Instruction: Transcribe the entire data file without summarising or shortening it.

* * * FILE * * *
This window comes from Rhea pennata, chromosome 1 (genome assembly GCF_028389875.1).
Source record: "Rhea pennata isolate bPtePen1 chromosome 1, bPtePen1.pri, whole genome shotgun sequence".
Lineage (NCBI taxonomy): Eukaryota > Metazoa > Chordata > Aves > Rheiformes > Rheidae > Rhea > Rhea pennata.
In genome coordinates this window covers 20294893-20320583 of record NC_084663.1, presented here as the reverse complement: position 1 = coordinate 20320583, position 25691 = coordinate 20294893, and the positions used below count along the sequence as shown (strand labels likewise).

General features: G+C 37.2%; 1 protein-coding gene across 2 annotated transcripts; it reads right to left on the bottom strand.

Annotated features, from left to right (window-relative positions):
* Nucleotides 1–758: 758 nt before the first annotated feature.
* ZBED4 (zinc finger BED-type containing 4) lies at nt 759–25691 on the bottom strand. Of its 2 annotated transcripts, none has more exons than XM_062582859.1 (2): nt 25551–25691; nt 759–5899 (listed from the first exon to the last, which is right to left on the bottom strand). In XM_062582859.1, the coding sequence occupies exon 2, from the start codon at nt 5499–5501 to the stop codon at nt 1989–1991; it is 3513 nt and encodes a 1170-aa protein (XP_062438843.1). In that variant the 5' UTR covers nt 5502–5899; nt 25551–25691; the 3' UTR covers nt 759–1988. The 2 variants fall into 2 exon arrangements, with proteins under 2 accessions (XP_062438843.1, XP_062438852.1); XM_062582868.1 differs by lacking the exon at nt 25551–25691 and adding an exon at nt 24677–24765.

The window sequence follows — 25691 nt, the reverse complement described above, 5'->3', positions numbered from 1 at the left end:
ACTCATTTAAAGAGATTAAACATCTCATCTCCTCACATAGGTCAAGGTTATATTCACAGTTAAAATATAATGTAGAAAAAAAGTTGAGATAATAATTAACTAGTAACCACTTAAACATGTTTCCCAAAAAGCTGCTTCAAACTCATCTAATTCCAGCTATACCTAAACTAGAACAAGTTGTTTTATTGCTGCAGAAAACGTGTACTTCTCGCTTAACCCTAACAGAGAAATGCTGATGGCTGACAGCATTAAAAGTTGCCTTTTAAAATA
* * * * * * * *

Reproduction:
This window comes from Rhea pennata, chromosome 1 (genome assembly GCF_028389875.1).
Source record: "Rhea pennata isolate bPtePen1 chromosome 1, bPtePen1.pri, whole genome shotgun sequence".
Lineage (NCBI taxonomy): Eukaryota > Metazoa > Chordata > Aves > Rheiformes > Rheidae > Rhea > Rhea pennata.
In genome coordinates this window covers 20294893-20320583 of record NC_084663.1, presented here as the reverse complement: position 1 = coordinate 20320583, position 25691 = coordinate 20294893, and the positions used below count along the sequence as shown (strand labels likewise).

General features: G+C 37.2%; 1 protein-coding gene across 2 annotated transcripts; it reads right to left on the bottom strand.

Annotated features, from left to right (window-relative positions):
* Nucleotides 1–758: 758 nt before the first annotated feature.
* ZBED4 (zinc finger BED-type containing 4) lies at nt 759–25691 on the bottom strand. Of its 2 annotated transcripts, none has more exons than XM_062582859.1 (2): nt 25551–25691; nt 759–5899 (listed from the first exon to the last, which is right to left on the bottom strand). In XM_062582859.1, the coding sequence occupies exon 2, from the start codon at nt 5499–5501 to the stop codon at nt 1989–1991; it is 3513 nt and encodes a 1170-aa protein (XP_062438843.1). In that variant the 5' UTR covers nt 5502–5899; nt 25551–25691; the 3' UTR covers nt 759–1988. The 2 variants fall into 2 exon arrangements, with proteins under 2 accessions (XP_062438843.1, XP_062438852.1); XM_062582868.1 differs by lacking the exon at nt 25551–25691 and adding an exon at nt 24677–24765.

The window sequence follows — 25691 nt, the reverse complement described above, 5'->3', positions numbered from 1 at the left end:
ACTCATTTAAAGAGATTAAACATCTCATCTCCTCACATAGGTCAAGGTTATATTCACAGTTAAAATATAATGTAGAAAAAAAGTTGAGATAATAATTAACTAGTAACCACTTAAACATGTTTCCCAAAAAGCTGCTTCAAACTCATCTAATTCCAGCTATACCTAAACTAGAACAAGTTGTTTTATTGCTGCAGAAAACGTGTACTTCTCGCTTAACCCTAACAGAGAAATGCTGATGGCTGACAGCATTAAAAGTTGCCTTTTAAAATA